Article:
Muslim Girl: Story 1

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Inaya’s Thoughts

When my mother became Muslim, I didn’t even know what a Muslim was. I mean, what does a nine-year-old know about religion?

I remember when she first told me. I was tucking the Ebony magazine under my pillow so that my parents wouldn’t know I was reading it. I looked up and saw my mother standing near my bedroom door. Her arms were folded, and she was frowning, looking all upset. I thought she was angry with me for reading “grown-up stuff,” but she just sat on the edge of my bed and smiled at me.

“Naya, I’m Muslim now.” Her eyes seemed sad for some reason.


“I’m Muslim.” Her smile seemed childlike, like she was waiting for my approval.

I averted my gaze and pulled the covers up to my shoulders as I settled under them. “Okay.” I had no idea what she was talking about, but since I was pretty sure I wasn’t in trouble, I just wanted to go to sleep.

My mother stood and patted my head. “Thanks, Naya.” She turned off the light and closed the door as she left. I lay awake in the darkness for several minutes before finally shutting my eyes and drifting to sleep.

“Children are resilient.” That’s what my father used to say. Maybe that’s why I jumped head-on into Islam myself and even learned Arabic and Qur’an and thought it was “cool” to live in Saudi Arabia.

Oh my God.

Did I really think that?

The Move

“Well, it’s definitely not what we had in mind when we moved here,” Veronica said, the cordless phone between her shoulder and ear as she kneeled down to pick up a stack of books from the floor. She wiped a hand on her jeans before standing and shuffling through the old paperbacks. “At this point, we have no idea where he’s going to find work in Maryland. All we know is we can’t live here anymore.” She grunted, wrinkling her nose as she tossed a wilted, coverless book to the pile on the floor. “At least if we plan to stay married.”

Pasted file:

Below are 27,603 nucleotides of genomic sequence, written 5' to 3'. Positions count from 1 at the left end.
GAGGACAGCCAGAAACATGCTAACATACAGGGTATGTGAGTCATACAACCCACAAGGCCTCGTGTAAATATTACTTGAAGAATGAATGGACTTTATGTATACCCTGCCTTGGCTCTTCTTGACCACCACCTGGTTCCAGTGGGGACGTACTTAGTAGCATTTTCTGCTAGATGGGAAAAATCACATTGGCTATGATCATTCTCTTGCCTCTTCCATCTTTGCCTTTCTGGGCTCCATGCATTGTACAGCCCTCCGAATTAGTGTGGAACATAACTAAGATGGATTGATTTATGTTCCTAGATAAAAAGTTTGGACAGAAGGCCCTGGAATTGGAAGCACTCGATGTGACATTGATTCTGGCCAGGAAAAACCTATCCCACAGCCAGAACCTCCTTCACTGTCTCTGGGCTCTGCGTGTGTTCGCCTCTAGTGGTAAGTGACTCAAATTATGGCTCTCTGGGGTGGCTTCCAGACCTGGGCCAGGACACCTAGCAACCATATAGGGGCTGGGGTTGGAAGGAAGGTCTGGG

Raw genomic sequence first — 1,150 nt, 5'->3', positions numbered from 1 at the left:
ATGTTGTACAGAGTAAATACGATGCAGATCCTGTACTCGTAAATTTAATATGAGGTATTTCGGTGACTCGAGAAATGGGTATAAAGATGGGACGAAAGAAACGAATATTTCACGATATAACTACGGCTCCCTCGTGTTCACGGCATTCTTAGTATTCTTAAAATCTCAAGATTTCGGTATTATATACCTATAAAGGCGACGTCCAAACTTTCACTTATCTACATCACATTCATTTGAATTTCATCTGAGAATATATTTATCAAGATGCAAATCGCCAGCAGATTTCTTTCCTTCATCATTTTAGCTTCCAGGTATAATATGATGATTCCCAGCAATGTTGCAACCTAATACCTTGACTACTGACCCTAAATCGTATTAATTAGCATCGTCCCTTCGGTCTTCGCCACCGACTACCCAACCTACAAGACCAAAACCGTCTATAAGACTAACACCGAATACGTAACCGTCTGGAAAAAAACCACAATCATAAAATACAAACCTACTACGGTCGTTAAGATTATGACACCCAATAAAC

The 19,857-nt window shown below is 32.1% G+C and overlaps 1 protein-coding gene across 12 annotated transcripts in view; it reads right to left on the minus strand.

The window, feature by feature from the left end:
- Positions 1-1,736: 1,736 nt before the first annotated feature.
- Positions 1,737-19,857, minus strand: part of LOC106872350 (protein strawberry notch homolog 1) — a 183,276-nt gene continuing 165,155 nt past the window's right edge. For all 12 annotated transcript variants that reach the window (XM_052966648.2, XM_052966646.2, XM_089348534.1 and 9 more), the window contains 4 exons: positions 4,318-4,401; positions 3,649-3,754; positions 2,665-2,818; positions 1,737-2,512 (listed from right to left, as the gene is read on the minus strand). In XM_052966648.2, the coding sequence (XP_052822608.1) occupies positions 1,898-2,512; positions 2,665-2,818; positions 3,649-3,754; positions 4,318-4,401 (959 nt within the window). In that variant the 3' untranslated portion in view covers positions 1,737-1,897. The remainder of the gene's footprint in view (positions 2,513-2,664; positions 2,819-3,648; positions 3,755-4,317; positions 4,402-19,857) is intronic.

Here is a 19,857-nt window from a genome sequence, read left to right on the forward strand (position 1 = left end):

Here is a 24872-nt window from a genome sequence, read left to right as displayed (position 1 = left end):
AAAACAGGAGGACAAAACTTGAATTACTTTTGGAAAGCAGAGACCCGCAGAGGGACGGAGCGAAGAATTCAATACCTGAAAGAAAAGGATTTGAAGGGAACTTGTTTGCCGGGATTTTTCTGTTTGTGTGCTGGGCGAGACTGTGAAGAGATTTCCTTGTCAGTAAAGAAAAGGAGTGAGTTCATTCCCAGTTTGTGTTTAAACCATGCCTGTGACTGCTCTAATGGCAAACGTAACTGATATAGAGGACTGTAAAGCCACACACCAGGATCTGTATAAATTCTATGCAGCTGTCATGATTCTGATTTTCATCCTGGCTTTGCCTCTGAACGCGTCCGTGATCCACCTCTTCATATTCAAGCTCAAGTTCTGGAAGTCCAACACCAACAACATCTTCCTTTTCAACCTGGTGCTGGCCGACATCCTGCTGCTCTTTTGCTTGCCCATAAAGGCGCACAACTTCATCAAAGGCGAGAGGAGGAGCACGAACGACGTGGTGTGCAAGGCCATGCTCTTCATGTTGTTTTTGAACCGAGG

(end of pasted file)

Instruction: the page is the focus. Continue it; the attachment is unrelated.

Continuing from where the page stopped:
Inaya stood on the opposite side of the living room, hands on her hips as she surveyed the clutter. Dust soiled the faded white T-shirt that she wore, and the worn threads in the right knee of her jeans exposed brown skin in need of lotion.

Inaya bit her lower lip as she looked at the piles of glass plates, bowls, and cups. She glanced uncertainly at her mother, who was leaning over a box and arranging some books inside. The faded black handkerchief knotted at the back of Veronica’s head exposed an array of short twists that were fraying at the ends.

“That’s what we thought too,” Veronica said, amusement in her tone. “You’d expect a bit more from a Muslim country, huh? But they just couldn’t get over the idea of an Arab guy marrying a black woman.”

“Mom?” Inaya knew it was better to wait till her mother finished talking before asking about the dishes, but her stepfather had said he wanted everything packed by the time he returned from work.

Veronica brought a hand to her mouth to stifle laughter, a clear sign she hadn’t heard Inaya speaking to her. “Girl, you’re a trip,” Veronica said, shaking her head. “I threw away most of my old pictures. But to tell you the truth, Sa’ad wanted to keep the ones from graduate school.”

“Mom?” Inaya’s raised voice was on the verge of a whine.

“Hold on a second.” Veronica covered the mouthpiece with one hand and turned toward Inaya.

“What is it?”

“What should I do with the dishes?”

“Pack them. What else?”

“But they’re glass. Won’t they break?”

“Get some old newspaper and wrap them.”

Inaya’s eyes widened. “Each one?”

Veronica drew her eyebrows together in annoyance. “Yes. Each one. Now, hurry up before Sa’ad gets home.”


Veronica was already turned back around and engaged in conversation before Inaya could protest further.

“Girl, you know I gave up modeling after I became Muslim,” Veronica said, her grin visible as Inaya sighed and went to retrieve an empty box. “That was the first thing Sa’ad told me after he asked to marry me.” She laughed. “But he said there’s no harm in keeping a few pictures.”

Inaya groaned as she dropped the empty box on the floor next to the dishes then dragged herself to the kitchen to find old newspapers.